At the corner of Shelton Avenue and Hazel Street in Newhallville sits a green space, the Learning Corridor—a hub for educating young children and connecting families to healthy living. The Farmington Canal Heritage Trail runs through the garden, where children can stop by and browse books from a box and adults can take a spin on a bike.
Once known in the neighborhood as the “mud hole,” a crime spot for “drug trafficking and all kinds of stuff,” the Learning Corridor is now a place where neighborhood residents gather to take care of their health and well-being, said Doreen Abubakar, founder and volunteer director of the Community Placemaking and Engagement Network (CPEN).
“We held a six-month in-house training about diabetes,” Abubakar said. “My sister who had diabetes brought down her blood sugar to pre-diabetic levels after she did the training.” The participants learned the importance of exercise to manage their diabetes, and residents joined the national walking club movement Girl Trek. Last year, Abubakar and her team planted native perennials and shrubs, and this year received a grant for the nursery from the Audubon Society.
But those who live in and work to improve Newhallville—a neighborhood long associated with poverty, violence, and trauma—know more work needs to be done.
Newhallville is one of thousands of neighborhoods in the U.S. where childhood opportunity is ranked “Very Low”—a designation that impacts their health, well-being and even lifespan—new neighborhood-level data from Brandeis University show.
“All our data show that two children born just a few miles apart [in New Haven, Bridgeport, and Hartford metros] experience vastly different neighborhood conditions in childhood and have a six or more year gap in life expectancy simply based on where they were born,” said Dolores Acevedo-Garcia, director of the Institute for Child, Youth and Family Policy at the Heller School at Brandeis. In fact, Newhallville ranks “Very Low” for overall child opportunity across 29 indicators, including access to green spaces, walkability, and access to healthy foods.
Residents are all too aware of the disparities cited in the study. “Just drive up four blocks or so and there are millionaires,” said Rhonda Nelson Sheffield, a 56-year-old resident and manufacturing worker who has lived in the neighborhood her entire life.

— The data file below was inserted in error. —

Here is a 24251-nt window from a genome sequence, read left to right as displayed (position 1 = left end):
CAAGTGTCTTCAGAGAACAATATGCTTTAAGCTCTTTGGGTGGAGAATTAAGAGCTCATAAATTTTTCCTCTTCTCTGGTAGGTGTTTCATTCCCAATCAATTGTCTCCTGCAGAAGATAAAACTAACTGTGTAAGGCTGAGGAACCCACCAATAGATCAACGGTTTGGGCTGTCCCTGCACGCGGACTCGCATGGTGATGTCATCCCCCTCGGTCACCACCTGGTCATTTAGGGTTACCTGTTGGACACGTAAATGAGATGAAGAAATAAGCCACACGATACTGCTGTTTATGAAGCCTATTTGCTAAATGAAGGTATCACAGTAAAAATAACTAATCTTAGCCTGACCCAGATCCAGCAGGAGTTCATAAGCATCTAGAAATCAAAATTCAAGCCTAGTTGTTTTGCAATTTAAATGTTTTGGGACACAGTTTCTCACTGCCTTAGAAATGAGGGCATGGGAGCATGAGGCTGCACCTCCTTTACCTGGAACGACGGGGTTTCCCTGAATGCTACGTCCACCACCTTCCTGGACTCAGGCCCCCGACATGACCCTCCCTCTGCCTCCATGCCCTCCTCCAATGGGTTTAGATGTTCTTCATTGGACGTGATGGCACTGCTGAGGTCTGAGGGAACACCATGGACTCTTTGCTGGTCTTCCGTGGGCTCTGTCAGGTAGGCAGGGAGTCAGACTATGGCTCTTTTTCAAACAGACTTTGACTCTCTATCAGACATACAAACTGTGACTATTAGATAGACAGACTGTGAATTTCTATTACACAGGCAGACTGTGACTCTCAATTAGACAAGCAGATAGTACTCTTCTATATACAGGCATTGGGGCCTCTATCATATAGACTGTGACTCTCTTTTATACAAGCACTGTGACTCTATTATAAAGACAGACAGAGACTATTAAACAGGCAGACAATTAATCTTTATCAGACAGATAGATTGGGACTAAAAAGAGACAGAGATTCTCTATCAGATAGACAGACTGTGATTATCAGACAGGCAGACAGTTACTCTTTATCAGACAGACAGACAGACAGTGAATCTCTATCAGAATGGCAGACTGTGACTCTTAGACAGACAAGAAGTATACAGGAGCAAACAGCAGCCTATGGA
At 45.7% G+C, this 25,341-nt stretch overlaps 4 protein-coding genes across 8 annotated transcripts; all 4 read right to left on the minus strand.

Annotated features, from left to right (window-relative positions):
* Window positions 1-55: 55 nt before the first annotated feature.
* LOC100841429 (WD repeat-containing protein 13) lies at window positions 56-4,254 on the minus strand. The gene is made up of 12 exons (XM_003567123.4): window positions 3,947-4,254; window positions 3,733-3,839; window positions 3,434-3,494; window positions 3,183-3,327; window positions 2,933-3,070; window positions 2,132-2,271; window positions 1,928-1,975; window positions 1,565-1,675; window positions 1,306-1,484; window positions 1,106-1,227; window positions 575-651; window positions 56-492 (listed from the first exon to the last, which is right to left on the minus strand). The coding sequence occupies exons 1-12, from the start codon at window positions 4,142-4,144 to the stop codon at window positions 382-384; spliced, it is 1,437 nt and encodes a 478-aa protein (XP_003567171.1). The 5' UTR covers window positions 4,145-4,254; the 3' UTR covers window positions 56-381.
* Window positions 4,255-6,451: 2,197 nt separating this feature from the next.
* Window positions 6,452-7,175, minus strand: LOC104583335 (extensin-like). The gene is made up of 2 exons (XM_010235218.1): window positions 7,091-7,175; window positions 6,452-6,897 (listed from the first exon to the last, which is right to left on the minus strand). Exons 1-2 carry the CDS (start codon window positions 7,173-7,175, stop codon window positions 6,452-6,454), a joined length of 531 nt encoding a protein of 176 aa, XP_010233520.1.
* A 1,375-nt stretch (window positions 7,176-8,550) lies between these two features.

Newhallville is an area that has been disadvantaged since the 1960s and has become “even more economically disadvantaged over time, as evidenced by the fact that it has become poorer relative to other areas—even if its absolute poverty rates or income levels have not changed or have even improved at times,” said Mark Abraham, executive director at DataHaven.
According to a 2019 DataHaven report, the average household in Newhallville earned $33,113 annually, compared with $73,781 statewide. Nearly 4,054 residents were living in households with incomes less than twice the federal poverty level. In Newhallville and nearby Dixwell combined, as much as 83% of children under 18 were considered low income, the data from 2017 show.
One mile in radius, Newhallville is situated within a metro that offers vastly different opportunities to children living just a few blocks apart from each other. The Brandeis researchers refer to this difference as the Child Opportunity Gap.
In the New Haven metro area, the Child Opportunity Gap is 90 points—the poorest scoring neighborhood had a score of 6, while the highest-scoring neighborhood scored 96.
Barriers To Healthy Food
Across the country, cost and distance are barriers to healthy food. In Newhallville, 30% of households do not possess a vehicle, compared with 9% of households statewide, according to DataHaven.